A mysterious island. An abandoned orphanage. A strange collection of very curious photographs.
It all waits to be discovered in Miss Peregrine’s Home for Peculiar Children, an unforgettable novel that mixes fiction and photography in a thrilling reading experience. As our story opens, a horrific family tragedy sets sixteen-year-old Jacob journeying to a remote island off the coast of Wales, where he discovers the crumbling ruins of Miss Peregrine’s Home for Peculiar Children. As Jacob explores its abandoned bedrooms and hallways, it becomes clear that the children were more than just peculiar. They may have been dangerous. They may have been quarantined on a deserted island for good reason. And somehow—impossible though it seems—they may still be alive.
I told myself I would at least get to page 100 before giving up. Sadly, I didn’t make it. No, really…I suffered random attacks of narcolepsy that prevented me from going any farther.
This book was excruciatingly boring. Watching paint dry would have been more exciting. The writing was very purple and WAY too descriptive. (I’m talking a FULL paragraph of explaining, in detail, the MC’s friend’s shitty ass car. WHO THE HELL CARES?!) It was very dry, and the MC’s voice was bland and emotionless. He had little to no personality to speak of. I didn’t care about him, or the story for that matter. There was too much description of mundane, pointless things for me.
The ONE scene in that whole 88 pages where something actually happens did pique my curiosity (um, creepy monsters helloooo that’s what I signed up for!) – the idea would have pulled me in, but it was so boring that I couldn’t suffer any longer to see if it improved. I didn’t even bother skimming…after 88 pages of my eyes bleeding, I lost interest in this story.
Not gonna lie, I also kind of have a personal problem with the author. Maybe that’s tainting my opinion? Probably not, because it really did bore me to tears. I have a special hatred for those “famous” people (really though, authors are only famous to us readers unless they have a popular movie for their book) who think they’re rockstars – aka think they’re better than everyone else and are thus “untouchable.” This is the vibe I got from Ransom and Tahereh both at YALLfest in Charleston (not to mention she is IMPOSSIBLE to get ahold of anywhere, and doesn’t seem to give a shit about her fans, but that is another story), and Ransom gave my fiancé attitude for taking pictures of his wife. AT A PUBLIC SIGNING. Not cool.
The day Louisiana teenager Rory Deveaux arrives in London marks a memorable occasion. For Rory, it’s the start of a new life at a London boarding school. But for many, this will be remembered as the day a series of brutal murders broke out across the city, gruesome crimes mimicking the horrific Jack the Ripper events of more than a century ago.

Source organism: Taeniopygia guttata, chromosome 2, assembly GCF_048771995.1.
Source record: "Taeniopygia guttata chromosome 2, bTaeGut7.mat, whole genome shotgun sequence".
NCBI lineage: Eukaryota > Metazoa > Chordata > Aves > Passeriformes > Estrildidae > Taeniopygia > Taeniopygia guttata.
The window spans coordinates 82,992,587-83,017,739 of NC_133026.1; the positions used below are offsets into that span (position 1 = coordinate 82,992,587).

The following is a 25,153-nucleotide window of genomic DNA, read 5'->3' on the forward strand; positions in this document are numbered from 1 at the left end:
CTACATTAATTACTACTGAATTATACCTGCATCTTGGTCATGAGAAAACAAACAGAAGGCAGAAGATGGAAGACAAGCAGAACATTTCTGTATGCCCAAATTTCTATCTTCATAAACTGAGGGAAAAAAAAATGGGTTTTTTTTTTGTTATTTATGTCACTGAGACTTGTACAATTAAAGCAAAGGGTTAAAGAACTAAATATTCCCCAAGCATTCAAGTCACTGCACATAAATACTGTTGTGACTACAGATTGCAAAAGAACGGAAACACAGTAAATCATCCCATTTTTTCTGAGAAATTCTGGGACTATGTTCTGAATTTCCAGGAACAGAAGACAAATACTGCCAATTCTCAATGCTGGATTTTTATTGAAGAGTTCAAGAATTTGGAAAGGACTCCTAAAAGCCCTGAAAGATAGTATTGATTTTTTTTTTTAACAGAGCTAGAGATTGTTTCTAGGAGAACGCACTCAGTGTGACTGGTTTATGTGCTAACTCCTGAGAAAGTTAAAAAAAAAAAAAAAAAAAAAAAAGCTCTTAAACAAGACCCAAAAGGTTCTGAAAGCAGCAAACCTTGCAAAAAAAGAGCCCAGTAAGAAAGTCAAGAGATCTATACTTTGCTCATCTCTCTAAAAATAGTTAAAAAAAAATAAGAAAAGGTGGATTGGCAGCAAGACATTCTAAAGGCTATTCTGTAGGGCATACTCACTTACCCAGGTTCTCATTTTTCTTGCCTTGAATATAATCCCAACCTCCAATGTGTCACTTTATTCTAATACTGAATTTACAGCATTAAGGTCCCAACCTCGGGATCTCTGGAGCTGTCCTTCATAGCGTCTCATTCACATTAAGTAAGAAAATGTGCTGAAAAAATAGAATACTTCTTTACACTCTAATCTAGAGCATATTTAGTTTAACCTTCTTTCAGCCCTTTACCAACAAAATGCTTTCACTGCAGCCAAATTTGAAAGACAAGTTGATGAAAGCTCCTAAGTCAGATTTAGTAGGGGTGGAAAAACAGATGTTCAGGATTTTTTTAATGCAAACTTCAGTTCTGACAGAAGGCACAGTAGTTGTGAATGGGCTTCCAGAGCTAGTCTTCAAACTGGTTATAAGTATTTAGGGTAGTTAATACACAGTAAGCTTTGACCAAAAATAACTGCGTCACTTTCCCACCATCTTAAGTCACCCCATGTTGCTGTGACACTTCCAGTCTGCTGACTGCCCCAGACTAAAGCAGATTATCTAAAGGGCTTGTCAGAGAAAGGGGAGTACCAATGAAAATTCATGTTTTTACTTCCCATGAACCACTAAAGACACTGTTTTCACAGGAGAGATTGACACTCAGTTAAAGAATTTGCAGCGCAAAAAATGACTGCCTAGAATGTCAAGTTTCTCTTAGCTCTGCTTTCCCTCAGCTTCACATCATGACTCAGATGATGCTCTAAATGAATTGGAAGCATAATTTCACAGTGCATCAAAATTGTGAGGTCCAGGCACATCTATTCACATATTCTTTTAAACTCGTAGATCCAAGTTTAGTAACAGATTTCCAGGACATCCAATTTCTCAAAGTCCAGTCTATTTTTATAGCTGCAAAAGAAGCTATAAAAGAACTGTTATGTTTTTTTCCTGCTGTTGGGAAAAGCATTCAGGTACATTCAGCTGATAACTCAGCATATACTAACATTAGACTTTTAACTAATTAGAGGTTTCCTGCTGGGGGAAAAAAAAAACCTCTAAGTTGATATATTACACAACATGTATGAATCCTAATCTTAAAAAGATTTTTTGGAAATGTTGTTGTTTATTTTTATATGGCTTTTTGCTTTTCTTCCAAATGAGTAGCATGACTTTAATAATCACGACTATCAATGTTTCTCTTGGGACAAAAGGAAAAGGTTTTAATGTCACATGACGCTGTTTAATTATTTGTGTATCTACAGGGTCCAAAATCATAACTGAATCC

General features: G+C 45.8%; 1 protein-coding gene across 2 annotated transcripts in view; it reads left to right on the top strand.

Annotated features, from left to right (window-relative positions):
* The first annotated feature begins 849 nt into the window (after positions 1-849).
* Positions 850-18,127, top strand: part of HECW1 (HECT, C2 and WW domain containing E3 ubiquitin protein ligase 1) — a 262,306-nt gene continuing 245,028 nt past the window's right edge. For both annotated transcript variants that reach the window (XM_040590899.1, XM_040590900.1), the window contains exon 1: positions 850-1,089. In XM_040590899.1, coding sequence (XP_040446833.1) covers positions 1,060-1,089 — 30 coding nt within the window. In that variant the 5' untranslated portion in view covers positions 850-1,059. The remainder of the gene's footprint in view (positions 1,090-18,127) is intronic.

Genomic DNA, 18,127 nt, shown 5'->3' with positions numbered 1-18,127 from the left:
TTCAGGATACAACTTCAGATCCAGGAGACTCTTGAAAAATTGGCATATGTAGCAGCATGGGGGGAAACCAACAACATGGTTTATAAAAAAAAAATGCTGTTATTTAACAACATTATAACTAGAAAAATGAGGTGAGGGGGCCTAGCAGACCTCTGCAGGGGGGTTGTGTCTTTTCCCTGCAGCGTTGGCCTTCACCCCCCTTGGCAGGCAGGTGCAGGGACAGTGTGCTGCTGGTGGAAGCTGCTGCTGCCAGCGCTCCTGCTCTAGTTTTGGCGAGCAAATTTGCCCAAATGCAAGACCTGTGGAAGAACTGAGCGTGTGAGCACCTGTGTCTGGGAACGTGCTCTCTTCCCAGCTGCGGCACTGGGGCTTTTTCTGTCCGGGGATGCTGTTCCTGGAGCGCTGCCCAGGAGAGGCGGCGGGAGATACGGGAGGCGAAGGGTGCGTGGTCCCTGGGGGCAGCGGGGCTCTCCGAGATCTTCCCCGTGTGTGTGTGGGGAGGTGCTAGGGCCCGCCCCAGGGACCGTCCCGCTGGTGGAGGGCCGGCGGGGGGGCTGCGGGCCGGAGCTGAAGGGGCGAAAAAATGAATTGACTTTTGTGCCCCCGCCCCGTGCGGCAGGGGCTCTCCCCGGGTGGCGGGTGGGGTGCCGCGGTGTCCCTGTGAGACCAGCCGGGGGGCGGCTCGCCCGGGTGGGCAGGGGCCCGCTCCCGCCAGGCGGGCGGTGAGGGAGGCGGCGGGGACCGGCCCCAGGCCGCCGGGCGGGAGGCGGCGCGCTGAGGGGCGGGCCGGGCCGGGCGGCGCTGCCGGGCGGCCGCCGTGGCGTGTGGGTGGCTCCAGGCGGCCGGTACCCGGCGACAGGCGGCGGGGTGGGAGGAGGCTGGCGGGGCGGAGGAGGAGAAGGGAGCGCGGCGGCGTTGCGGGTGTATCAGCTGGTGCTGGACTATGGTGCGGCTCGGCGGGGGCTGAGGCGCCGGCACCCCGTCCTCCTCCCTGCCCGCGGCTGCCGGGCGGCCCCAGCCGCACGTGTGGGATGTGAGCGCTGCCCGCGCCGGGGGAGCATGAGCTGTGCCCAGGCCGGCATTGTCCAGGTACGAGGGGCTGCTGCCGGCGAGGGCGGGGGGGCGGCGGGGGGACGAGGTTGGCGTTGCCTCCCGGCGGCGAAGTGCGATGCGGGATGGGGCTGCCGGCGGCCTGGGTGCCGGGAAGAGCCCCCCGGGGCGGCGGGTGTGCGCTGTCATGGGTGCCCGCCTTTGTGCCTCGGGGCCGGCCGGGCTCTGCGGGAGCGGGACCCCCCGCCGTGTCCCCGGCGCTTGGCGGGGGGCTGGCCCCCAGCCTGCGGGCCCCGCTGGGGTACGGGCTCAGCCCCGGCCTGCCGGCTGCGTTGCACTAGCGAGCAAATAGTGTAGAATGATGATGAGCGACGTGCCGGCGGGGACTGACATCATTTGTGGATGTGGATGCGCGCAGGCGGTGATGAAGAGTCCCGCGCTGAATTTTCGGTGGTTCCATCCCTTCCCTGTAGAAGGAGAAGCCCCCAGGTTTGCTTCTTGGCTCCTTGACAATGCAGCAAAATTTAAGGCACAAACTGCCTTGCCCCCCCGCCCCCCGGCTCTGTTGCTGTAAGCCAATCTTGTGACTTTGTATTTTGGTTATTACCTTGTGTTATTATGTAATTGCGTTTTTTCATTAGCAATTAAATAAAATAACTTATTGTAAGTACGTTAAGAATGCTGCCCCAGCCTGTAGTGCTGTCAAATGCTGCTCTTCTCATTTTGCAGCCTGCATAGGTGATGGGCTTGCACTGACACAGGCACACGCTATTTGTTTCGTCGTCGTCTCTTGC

Soon “Rippermania” takes hold of modern-day London, and the police are left with few leads and no witnesses. Except one. Rory spotted the man police believe to be the prime suspect. But she is the only one who saw him. Even her roommate, who was walking with her at the time, didn’t notice the mysterious man. So why can only Rory see him? And more urgently, why has Rory become his next target? In this edge-of-your-seat thriller, full of suspense, humor, and romance, Rory will learn the truth about the secret ghost police of London and discover her own shocking abilities.
WHY do I keep picking up “horror” books that suck?! This is the second Horror October book I’ve had to scrap. First of all, I was promised Jack the Ripper. So WHY THE HELL did I have to sit through 100 pages of mundane college bullshit? I don’t care about Rory’s classes, or what sports she has to play in, or her ridiculous family stories, or her special ritual of how she has to make Cheez Whiz melty before she eats it. I DON’T CARE. Seriously, this book went into mind numbing detail about Rory’s college life. 90 pages of NOTHING but college life. There were maybe two mentions of the murders, and it was only in passing. No joke.
Also, I feel like the author tried WAY too hard to make each culture fit into a special stereotypical mold. Southerners are hicks, and apparently all British people care about is baked beans and hockey. I don’t know jack shit about British culture, but I’m pretty sure there’s more to it than that. Then there was this:
If we get caught, I will claim I made you go. At gunpoint. I am American. People will assume I’m armed.
Rory was telling this ridiculous story about her family and she took a breath while she was eating and choked. After getting the Heimlich, she starts crying and leaves. Um? Oh, and did I mention that the term “sticky-uppy” is apparently an acceptable adjective?
He had really elaborate, bleached-blond, sticky-uppy hair formed into spikes.
Ridiculousness aside, I just couldn’t handle how boring it was. I actually fell asleep on it. Maybe it gets better, but I just can’t bear the torture anymore to find out.